In my case, the world I live in is populated by real people. For 12 years, every time I passed through Flo's checkout lane at the supermarket, she would ask me how my bird was. We chatted each time I came in and she always recognized me. The man who runs the fish department had lung cancer surgery a few days ago. I'm hoping he'll be back on the job soon and fully recovered. We talked about his surgery a few weeks before he went in. He was understandably frightened but glad the doctors think they caught it in time. I don't think any other customers know about his condition or his operation; I don't think many cared enough about him as a person. To them, he is the fish department guy and they just want their fish. Sal the tailor altered all my suits for years, until I left the job that required me to wear suits every day. About eight years passed before I stepped back into his shop. I was saddened to learn Sal had died and I wondered if his wife would even remember me. I needn't have wondered. Maria saw me and asked how my dogs were. She remembered me, not just as a customer, but as a person, because that's how I had always treated them.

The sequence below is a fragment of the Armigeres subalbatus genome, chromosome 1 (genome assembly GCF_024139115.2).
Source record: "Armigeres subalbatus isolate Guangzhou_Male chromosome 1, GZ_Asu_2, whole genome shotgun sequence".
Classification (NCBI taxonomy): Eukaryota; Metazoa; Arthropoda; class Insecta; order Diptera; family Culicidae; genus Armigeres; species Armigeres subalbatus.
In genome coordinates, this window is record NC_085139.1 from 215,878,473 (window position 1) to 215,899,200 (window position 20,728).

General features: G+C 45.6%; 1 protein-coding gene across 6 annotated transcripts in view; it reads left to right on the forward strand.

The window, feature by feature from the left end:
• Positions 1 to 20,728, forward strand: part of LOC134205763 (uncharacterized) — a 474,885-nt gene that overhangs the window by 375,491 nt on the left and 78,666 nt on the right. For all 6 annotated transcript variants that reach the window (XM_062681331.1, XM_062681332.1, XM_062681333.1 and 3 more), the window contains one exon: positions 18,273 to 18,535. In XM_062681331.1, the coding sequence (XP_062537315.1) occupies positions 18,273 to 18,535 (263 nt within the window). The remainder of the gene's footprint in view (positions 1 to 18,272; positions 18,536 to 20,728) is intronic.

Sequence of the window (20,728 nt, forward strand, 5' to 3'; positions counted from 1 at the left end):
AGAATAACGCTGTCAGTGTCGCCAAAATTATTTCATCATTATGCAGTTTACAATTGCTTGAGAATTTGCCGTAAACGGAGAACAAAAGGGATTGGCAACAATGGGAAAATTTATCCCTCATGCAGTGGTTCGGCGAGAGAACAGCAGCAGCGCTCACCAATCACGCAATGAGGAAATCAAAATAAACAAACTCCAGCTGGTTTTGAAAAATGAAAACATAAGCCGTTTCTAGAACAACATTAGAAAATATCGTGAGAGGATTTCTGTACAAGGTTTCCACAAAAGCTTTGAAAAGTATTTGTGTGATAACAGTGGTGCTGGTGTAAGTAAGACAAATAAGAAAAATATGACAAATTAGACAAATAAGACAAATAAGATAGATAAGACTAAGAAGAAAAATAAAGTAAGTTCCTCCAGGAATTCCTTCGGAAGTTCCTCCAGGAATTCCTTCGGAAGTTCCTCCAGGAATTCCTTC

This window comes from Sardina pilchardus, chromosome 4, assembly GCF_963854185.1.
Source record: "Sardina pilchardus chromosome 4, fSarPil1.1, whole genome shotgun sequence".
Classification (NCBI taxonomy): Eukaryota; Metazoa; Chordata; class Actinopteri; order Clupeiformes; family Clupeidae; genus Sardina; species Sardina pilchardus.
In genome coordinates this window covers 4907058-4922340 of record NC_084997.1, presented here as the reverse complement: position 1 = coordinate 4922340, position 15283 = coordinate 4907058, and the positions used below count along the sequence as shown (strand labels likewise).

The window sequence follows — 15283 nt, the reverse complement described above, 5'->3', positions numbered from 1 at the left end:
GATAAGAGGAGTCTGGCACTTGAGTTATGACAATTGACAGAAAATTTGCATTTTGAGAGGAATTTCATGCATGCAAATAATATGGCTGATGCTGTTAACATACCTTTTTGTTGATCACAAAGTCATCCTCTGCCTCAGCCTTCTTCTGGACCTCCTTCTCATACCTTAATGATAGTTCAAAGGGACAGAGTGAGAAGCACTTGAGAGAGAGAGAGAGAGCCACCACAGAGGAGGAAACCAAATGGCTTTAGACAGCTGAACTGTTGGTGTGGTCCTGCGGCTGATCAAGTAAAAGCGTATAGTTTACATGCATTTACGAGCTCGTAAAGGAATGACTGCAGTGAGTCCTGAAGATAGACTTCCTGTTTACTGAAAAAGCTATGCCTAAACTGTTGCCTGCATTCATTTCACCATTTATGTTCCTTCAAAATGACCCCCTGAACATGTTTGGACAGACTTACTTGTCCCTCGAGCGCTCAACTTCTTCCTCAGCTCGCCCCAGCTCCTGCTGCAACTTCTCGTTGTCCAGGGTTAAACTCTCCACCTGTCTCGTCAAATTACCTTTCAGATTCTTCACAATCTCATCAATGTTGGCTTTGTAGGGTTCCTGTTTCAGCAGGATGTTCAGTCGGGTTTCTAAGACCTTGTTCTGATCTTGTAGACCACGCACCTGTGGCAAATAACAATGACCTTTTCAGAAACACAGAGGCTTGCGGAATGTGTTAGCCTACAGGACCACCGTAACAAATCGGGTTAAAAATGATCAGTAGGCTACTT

So, I was surprised by what happened at Walmart, today. For the past two years, a Pakistani man has been the greeter at the entrance. Instead of ignoring him as I walk past, I always pause to say hello and ask how he is. He's always been pleased by the attention, and usually rushes toward me when he sees me enter, extends his hand, and sometimes gives me an effusive hug, asking "How are you my friend?" I always assumed he was pleased to see a customer who didn't pass by him as if he didn't exist. But today, I noticed him in the aisle I was in. As much as I detest shaking hands, especially when I'm buying produce, I felt I couldn't ignore him, so I said "Hello." He muttered something back, and turned to the shelf. I stepped closer and replied, "I'm sorry, I couldn't hear you from where I was standing." He turned back to me, explained it was his day off, and turned away again. It took me a second to realize what had occurred. He was a Walmart greeter. Greeting people was his job. It was his day off, so he didn't have to talk to me.